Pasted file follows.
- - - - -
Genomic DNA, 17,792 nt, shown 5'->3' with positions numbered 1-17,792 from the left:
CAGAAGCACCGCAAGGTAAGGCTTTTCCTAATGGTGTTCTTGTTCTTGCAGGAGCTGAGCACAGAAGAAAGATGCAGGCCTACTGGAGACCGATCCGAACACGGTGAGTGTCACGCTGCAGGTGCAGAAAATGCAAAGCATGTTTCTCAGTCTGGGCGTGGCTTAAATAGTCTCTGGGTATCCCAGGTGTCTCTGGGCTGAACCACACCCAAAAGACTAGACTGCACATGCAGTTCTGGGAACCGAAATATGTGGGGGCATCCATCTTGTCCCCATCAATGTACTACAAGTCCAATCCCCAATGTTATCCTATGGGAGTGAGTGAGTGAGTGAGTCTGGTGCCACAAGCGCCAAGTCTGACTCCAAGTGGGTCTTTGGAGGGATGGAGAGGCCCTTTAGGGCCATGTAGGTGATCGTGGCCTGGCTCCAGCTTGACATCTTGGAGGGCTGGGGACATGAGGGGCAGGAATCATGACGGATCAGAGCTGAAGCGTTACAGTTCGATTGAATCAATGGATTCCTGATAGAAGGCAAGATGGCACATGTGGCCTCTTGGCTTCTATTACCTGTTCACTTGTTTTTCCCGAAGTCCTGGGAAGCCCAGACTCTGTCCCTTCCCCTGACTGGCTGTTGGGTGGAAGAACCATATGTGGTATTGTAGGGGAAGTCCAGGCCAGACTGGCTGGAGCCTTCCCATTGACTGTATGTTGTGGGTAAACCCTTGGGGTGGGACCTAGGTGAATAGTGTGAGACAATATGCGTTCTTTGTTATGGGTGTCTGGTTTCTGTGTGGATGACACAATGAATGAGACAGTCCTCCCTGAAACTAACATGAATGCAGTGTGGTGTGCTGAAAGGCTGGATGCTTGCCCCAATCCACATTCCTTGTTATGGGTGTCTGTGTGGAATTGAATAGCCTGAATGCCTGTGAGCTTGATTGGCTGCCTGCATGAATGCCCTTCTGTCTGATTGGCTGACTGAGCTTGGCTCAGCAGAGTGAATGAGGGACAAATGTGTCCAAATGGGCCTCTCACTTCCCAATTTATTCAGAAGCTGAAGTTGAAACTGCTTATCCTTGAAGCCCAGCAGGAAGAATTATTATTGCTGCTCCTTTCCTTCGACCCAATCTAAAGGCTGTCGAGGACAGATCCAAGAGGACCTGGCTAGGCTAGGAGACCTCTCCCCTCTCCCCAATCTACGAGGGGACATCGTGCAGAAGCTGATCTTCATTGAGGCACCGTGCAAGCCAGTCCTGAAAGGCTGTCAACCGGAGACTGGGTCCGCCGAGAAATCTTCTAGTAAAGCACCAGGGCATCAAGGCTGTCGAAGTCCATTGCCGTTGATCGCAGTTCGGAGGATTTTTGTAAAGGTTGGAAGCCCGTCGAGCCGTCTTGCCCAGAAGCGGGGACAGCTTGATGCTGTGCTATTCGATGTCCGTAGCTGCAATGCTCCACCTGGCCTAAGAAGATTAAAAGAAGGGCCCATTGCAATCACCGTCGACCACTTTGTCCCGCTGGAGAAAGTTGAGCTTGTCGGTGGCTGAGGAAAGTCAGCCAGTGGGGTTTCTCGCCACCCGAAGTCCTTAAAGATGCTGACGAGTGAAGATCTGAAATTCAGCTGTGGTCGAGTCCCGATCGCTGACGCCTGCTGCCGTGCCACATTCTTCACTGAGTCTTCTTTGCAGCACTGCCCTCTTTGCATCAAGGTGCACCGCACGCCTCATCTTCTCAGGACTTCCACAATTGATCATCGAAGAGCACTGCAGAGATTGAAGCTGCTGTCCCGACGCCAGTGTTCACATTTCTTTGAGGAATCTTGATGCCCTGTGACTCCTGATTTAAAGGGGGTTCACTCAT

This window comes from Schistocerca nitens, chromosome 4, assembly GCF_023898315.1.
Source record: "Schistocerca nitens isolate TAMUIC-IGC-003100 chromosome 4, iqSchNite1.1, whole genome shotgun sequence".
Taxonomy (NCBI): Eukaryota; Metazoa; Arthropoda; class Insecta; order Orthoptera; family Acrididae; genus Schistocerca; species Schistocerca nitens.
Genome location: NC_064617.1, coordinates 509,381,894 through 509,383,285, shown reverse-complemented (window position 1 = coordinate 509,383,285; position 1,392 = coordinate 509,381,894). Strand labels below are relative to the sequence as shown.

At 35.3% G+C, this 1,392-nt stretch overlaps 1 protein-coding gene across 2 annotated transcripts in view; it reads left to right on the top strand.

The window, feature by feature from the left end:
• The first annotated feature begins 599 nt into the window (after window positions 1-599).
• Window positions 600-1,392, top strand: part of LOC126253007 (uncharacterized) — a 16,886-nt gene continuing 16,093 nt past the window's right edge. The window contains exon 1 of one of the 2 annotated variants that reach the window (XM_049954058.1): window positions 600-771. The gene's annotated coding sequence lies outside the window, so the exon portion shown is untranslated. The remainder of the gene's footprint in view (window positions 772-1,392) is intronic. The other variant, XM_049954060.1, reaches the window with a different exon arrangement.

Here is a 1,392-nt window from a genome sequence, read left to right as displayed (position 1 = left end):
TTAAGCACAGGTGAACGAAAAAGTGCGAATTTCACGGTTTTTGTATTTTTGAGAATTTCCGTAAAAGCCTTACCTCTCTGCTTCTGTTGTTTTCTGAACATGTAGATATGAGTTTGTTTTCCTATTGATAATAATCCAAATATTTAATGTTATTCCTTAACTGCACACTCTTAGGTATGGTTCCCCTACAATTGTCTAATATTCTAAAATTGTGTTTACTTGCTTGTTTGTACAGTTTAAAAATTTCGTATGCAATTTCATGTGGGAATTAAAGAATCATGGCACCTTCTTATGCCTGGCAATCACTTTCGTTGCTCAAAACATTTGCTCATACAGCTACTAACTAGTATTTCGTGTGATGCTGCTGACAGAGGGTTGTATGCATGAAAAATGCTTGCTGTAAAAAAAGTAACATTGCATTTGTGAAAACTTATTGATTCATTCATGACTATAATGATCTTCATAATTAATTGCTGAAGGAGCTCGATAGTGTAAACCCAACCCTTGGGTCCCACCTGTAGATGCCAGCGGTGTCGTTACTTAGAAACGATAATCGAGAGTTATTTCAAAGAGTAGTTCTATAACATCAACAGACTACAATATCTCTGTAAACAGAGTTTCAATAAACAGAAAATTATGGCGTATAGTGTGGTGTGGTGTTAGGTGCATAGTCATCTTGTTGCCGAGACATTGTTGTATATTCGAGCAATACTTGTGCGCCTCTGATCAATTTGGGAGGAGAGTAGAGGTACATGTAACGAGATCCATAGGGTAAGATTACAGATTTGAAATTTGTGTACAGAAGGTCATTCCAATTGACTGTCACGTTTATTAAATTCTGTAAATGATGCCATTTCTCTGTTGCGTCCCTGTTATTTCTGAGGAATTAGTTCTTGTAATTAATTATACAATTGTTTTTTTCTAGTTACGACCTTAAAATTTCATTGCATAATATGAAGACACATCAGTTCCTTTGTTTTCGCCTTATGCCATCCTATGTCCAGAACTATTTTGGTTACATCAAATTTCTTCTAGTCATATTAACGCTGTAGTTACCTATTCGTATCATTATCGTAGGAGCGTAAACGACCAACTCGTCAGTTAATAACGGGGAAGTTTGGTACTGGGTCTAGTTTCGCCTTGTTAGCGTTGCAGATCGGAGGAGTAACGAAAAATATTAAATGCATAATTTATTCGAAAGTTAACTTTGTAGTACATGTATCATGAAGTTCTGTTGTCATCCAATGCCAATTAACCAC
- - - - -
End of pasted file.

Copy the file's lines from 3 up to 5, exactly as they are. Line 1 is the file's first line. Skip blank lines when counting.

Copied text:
This window comes from Schistocerca nitens, chromosome 4, assembly GCF_023898315.1.
Source record: "Schistocerca nitens isolate TAMUIC-IGC-003100 chromosome 4, iqSchNite1.1, whole genome shotgun sequence".
Taxonomy (NCBI): Eukaryota; Metazoa; Arthropoda; class Insecta; order Orthoptera; family Acrididae; genus Schistocerca; species Schistocerca nitens.